There really are not enough words to thank you for everything that you have done for me. I don’t even know where to begin to express my love and gratitude to you both. Twenty-two years ago, you left your home country and left everything behind. All to provide a better life for your children. Fast forward to 22 years later and here we are: I am about to graduate from college with a bachelor’s in Human Development and Family Studies from Colorado State University. This college degree is not just a representation of my own sacrifices, it’s a representation of yours too, because if it wasn’t for you taking that leap of faith 22 years ago, I would not be here. Thank you for risking your life, for starting over in a place that was so new and confusing to you, yet you still figured it out. Thank you for being so resilient and never letting your guard down no matter what happened. Thank you for passing those skills on to me and teaching me to “hecharle ganas” and never give up, no matter what obstacles are ahead. Together we have figured it out. Together we are getting this diploma, and I want you to feel just as proud for putting in the work to get me here today. This diploma is OURS. Never forget that. Nunca. Siempre lucharemos juntos y siempre vamos a estar unidos. Por mi, por mi familia, por mi gente. Si se pudo y la lucha sigue!
Ashley Roman, Human Development and Family Studies – Prevention and Intervention Concentration with a minor in Spanish
Para mi mama y mi papa:
The day is finally here. The day that we have all worked so hard for the past four years. You both sacrificed so much when you moved to the United States and left your family behind. You came and assimilated to the culture here, but I am so thankful for my Latina culture that you have implemented into my sisters and me. I know that if it weren’t for all the support that you both gave me I would not be graduating in three days. We were unsure of how to pay for my schooling, and you both figured out how we were going to afford it. I almost dropped out because I did not think that I would be able to watch you sacrifice so much for me for the next four years. We figured it out through scholarships and financial aid. WE made it. This degree means so much more to me because this is for us. You have another daughter that will be a college graduate, and I am so proud that you have implemented this drive in us.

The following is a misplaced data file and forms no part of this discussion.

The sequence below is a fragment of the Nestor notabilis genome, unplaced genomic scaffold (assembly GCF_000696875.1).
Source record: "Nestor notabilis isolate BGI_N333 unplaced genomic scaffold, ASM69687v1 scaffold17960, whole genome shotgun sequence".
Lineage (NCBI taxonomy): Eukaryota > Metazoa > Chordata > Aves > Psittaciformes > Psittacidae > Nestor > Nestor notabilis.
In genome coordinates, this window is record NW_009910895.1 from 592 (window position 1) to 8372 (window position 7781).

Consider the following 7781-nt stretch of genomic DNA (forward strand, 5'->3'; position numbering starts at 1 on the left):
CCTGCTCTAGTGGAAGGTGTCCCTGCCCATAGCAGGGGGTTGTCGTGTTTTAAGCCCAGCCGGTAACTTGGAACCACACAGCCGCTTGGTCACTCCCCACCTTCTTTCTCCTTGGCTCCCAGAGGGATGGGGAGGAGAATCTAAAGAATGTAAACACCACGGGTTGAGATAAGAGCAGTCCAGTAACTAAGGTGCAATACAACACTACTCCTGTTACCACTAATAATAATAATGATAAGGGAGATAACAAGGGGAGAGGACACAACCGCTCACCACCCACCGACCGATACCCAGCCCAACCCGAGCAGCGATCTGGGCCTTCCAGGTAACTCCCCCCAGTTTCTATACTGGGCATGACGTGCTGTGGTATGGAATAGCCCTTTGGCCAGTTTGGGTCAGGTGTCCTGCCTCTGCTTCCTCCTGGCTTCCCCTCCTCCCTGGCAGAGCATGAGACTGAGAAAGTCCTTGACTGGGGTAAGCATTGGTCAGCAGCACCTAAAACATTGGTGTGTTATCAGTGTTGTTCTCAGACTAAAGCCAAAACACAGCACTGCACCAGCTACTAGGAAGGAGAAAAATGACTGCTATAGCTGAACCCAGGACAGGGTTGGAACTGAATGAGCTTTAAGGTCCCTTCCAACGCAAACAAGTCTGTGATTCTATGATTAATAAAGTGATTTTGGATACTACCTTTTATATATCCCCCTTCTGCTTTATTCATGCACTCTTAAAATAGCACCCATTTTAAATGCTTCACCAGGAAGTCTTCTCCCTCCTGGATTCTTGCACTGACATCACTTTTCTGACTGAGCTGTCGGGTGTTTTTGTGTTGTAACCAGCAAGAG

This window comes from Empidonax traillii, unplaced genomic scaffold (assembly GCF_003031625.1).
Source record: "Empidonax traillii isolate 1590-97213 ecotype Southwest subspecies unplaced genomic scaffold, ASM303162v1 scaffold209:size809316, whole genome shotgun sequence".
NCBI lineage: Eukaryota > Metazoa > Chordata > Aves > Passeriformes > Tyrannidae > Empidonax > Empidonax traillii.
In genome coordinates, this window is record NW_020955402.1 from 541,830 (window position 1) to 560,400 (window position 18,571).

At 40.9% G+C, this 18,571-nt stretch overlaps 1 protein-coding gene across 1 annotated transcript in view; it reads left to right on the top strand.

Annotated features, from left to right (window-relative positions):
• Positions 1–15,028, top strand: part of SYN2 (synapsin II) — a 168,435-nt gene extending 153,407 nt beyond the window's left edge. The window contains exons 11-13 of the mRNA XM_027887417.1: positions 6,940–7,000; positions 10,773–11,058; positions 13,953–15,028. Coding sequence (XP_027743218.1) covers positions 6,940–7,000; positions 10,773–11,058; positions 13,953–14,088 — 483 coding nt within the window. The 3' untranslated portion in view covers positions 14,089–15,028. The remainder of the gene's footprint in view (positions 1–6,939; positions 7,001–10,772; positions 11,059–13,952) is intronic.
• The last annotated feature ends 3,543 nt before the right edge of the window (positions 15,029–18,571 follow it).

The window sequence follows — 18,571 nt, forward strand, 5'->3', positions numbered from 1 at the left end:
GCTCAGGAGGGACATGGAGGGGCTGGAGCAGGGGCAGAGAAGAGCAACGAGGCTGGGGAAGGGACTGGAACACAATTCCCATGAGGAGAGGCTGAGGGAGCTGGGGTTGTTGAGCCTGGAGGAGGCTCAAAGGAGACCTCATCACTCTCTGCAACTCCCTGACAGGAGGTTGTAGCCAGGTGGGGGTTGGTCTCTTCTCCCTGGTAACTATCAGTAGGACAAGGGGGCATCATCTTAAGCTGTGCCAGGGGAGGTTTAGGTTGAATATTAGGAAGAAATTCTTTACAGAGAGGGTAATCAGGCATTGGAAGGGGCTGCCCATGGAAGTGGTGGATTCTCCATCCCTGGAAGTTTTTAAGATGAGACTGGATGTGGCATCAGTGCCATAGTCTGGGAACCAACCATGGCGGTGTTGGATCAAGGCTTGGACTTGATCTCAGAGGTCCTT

You both have worked so hard for my sisters and me to have whatever it is that we need, and for that, I am unconditionally grateful. You both immigrated from Mexico in hopes of having a better life here. I imagine that it is better here, but I see how hard you work, and I am hoping that one day I will be able to help you both and not let either of you work. I honestly did not see myself graduating from college. I had no idea what I wanted to study when I got here. I just knew that I have always wanted to help people. I found what my passion is, and not once did either of you doubt my potential that I have to complete this. I just want you both to know that this degree, this diploma, is not just for me, it is for all of us. Toda la familia. Gracias por sus sacrificios y todo lo que hicieron para que nosotras podemos estudiar y sacarlos adelante.
Para mis padres,
Llegaron sin nada y me lo dieron todo. Gracias mama y papa.